Paris climate change moot: Pakistan to get concrete dividends
By Mian Saifur Rehman
January 04, 2016
Print : National
One of the rejoicing outcomes of the Paris Agreement on climate change is endowment of due and fair share to adaptation as a key policy instrument of the international climate change policy and as for Pakistan’s contribution in this global exercise, it merits mention that Pakistan played an instrumental role in Paris for securing adaptation that is an essential component of the new agreement.
These views were expressed, during a talk with The News, by UK-qualified Research and Development Economist Bilal Anwar, former office-holder at the United Nations Framework Convention for Climate Change Secretariat in Bonn, Germany that is helping in the implementation of global programme of Clean Development Mechanism of the Kyoto Protocol. Anwar has remained posted in Bonn for ten years and currently, he is affiliated with Centre for Climate Research and Development (CCRD) in COMSATS University, Islamabad. He also participated in the December 2015 Paris moot as a Technical Resource Person in the Pak delegation led by Prime Minister Muhammad Nawaz Sharif.
When asked to explain the Kyoto Protocol and the objectives and achievements of Paris agreement with focus on Pakistan, the expert said, “Broadly, the agreement will be beneficial to Pakistan in dealing with its inherent vulnerability to the harmful effects of climate change as the agreement is based on the principle and ambition of keeping the global average temperature rise between 2 and 1.5 degrees by the end of this century. Low carbon emissions and stabilisation of temperature will diminish the negative impacts on region’s glacial topography on which the survival of Pakistan is so heavily dependent. But at the same time the agreement’s compliance will require a long-term policy perspective aiming at adapting to the inevitable consequences of climatic threats and shifting toward low emission development pathways.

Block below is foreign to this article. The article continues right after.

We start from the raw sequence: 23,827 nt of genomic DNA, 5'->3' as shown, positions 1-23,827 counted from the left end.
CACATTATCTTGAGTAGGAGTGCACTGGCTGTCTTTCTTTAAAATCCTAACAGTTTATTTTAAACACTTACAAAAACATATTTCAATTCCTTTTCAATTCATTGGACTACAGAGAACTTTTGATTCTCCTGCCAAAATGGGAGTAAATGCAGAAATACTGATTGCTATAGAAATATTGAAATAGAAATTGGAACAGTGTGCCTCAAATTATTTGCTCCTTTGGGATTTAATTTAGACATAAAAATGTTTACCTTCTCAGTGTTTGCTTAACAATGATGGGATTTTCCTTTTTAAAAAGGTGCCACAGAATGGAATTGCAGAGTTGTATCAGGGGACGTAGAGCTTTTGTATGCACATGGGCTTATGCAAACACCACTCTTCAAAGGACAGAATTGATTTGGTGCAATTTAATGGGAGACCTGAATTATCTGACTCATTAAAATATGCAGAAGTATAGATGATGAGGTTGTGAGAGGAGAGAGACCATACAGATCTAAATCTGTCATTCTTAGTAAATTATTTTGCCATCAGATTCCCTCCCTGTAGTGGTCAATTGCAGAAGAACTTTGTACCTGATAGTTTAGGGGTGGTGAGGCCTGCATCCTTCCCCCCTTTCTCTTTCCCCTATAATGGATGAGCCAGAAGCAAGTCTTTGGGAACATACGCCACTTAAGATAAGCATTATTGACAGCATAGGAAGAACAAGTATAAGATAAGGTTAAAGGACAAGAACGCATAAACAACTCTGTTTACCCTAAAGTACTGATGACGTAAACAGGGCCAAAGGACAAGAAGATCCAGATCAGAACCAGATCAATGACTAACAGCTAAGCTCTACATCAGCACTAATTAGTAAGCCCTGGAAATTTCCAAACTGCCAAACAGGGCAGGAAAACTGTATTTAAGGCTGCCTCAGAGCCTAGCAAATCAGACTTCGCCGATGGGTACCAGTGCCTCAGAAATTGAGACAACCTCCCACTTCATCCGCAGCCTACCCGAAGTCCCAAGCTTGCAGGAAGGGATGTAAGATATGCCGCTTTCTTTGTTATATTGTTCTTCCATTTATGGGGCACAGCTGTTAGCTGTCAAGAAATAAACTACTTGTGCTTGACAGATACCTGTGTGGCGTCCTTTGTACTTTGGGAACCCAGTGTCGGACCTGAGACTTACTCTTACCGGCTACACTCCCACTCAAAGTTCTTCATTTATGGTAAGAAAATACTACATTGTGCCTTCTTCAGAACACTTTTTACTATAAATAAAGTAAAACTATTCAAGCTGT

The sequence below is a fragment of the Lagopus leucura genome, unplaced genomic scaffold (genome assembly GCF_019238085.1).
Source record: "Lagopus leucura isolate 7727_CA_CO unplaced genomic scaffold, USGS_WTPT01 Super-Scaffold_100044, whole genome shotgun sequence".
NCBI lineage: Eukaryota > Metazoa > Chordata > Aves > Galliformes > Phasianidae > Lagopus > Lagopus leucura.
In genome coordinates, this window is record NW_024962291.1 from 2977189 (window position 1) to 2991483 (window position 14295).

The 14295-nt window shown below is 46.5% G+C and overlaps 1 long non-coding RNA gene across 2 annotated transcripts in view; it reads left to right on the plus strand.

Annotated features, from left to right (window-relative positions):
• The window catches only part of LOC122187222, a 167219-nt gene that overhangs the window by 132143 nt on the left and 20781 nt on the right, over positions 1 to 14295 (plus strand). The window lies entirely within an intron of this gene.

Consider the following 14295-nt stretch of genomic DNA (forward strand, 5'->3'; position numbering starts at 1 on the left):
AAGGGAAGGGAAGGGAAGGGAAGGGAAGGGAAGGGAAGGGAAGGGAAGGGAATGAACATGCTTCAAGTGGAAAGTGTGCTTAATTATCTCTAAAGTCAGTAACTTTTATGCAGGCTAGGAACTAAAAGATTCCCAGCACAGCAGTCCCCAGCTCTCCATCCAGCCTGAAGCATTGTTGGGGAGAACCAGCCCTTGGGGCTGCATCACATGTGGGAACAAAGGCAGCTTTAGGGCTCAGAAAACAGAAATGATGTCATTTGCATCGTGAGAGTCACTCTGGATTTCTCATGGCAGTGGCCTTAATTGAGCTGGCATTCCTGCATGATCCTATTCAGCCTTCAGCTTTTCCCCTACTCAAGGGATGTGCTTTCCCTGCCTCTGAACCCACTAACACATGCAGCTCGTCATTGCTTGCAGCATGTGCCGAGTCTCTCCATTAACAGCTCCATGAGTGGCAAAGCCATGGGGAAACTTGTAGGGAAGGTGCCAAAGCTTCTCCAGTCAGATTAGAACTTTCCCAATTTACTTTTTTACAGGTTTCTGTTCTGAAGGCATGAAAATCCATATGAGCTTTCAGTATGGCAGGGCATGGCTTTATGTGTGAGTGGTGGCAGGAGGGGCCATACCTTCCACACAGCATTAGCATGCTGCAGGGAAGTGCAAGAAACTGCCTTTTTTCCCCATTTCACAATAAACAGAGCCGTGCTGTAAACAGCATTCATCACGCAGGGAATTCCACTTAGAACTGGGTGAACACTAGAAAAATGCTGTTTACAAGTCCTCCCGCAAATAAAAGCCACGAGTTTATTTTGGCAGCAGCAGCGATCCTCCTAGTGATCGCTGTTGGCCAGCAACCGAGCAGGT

As regards the imposition of global cap on temperature increase, it will require dramatic slow-down of carbon emissions by all countries including Pakistan. Paris agreement has come up with a practical solutions’ package that includes financial assistance, technology transfer and capacity building. In all, these essential and supportive elements of the agreement offer many good opportunities for developing countries. And, they also offer a promising opportunity to Pakistanto fulfill its desperate energy needs through predominantly renewable and cleaner technologies. This would, obviously, require re-designing of our energy policy with clear goals for renewables and having integrated mechanisms of climate finance and technology transfer”.
What did he mean by the term ‘climate finance’? Anwar replied, “With the commitment of 100 billion dollars per year by the year 2020 by the developed countries in place along with presence of policy vehicles of technology transfer, capacity building and loss damage, a lot can be achieved over the period of next 15 years on the adaptation front in Pakistan.
There is much emphasis on adaptation these days while the other important facet is mitigation which means reducing emissions from the atmosphere. But aren’t our farmers facing forced adaptation? The reply was, “Yes, they are facing adaptation like for instance, mango farmers who are facing forced adaptation off and on due to change in weather patterns.
Talking further about the adaptation factor, Bilal Anwar stated, “Adaptation to the climatic impacts has justifiably been one of our key concerns and policy priorities, given our inherent vulnerabilities and low resilience to the prevailing and future threats of climate change.
With adaptation forcefully anchored in the agreement, it opens up opportunities for Pakistan to reach out to internationally obligated technical and financial assistance for undertaking climate-resilient infrastructure development programmes, safeguard our agriculture sector against the new and emerging climatic threats and strengthen our early warning systems”.